Headaches and face pains as a manifestation of Munchausen syndrome

Seymour Solomon, Richard B. Lipton

Research output: Contribution to journalArticlepeer-review

3 Scopus citations


Virtually every psychological or physical symptom may be feigned in order to assume a sick role; the term Munchausen syndrome is applied when the physical features are predominant. Complaints of headache as a manifestation of this condition are rare. We report such a case and review the literature of similar cases. A 34-year-old man consulted several headache specialists in different cities. Many different diagnoses were made, consistent with the various histories the patient related. It seems most unlikely that any one individual could experience 14 distinct headache disorders. Dozens of medications were prescribed, and a dozen or more were taken by the patient daily. People with Munchausen syndrome consciously feign physical symptoms and signs because of the apparently senseless need to assume a sick role. This condition is distinguished from malingering in which the symptoms are consciously reigned for personal gain and from somatoform disorder in which development of symptoms for psychological purposes is unconscious. Primary headache disorders, once thought to have a psychological basis, are now recognized as biological disorders. Though psychogenic mechanisms have been largely discredited, rarely, as illustrated by the present case, psychological mechanisms are predominant.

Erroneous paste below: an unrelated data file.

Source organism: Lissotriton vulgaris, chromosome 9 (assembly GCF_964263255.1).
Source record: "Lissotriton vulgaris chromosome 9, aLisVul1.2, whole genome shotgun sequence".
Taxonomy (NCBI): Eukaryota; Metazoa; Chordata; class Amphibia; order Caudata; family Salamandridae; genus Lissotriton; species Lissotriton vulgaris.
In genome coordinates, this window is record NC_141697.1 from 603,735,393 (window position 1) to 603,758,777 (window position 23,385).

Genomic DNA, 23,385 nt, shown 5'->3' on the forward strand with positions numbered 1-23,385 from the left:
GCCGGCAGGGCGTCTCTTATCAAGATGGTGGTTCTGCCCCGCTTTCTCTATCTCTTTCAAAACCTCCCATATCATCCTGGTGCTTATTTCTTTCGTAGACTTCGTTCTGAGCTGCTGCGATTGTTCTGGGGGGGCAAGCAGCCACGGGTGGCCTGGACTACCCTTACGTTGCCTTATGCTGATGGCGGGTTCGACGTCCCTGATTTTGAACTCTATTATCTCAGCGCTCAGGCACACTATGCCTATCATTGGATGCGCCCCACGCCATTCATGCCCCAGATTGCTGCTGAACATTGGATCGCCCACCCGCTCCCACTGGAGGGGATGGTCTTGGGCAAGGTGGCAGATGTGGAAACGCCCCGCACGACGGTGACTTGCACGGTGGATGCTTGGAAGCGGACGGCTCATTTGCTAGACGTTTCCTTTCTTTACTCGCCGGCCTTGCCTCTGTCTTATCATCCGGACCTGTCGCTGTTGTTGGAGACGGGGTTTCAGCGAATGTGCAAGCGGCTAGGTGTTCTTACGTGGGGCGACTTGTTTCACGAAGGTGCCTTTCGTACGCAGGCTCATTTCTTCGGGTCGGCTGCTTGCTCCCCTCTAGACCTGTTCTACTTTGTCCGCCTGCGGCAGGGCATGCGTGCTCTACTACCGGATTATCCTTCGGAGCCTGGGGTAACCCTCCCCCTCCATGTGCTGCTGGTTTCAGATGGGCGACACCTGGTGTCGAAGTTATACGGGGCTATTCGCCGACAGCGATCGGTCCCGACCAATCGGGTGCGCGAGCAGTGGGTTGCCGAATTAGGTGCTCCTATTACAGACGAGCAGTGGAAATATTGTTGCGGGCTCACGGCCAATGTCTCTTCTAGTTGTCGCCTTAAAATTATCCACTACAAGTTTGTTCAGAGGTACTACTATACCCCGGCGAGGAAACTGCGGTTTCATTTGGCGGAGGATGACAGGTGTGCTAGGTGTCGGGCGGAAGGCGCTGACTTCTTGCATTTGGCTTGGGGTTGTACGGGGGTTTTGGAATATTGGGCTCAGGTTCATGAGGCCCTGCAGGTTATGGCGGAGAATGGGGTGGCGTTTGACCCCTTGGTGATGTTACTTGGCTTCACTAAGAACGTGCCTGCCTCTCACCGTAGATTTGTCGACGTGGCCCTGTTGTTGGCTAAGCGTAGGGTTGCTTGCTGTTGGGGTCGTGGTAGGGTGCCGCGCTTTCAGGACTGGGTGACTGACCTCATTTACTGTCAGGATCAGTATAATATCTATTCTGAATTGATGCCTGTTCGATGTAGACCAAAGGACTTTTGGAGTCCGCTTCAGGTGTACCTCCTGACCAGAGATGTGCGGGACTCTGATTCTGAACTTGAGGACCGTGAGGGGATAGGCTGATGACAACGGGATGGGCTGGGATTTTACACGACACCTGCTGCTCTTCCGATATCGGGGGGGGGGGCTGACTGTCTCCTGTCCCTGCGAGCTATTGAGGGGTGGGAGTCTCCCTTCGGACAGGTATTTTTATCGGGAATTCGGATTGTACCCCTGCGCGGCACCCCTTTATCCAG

Original languageEnglish (US)
Pages (from-to)45-50
Number of pages6
Issue number1
StatePublished - 1999


  • Factitious disorder
  • Malingering
  • Munchausen syndrome
  • Somatoform disorder

ASJC Scopus subject areas

  • Neurology
  • Clinical Neurology


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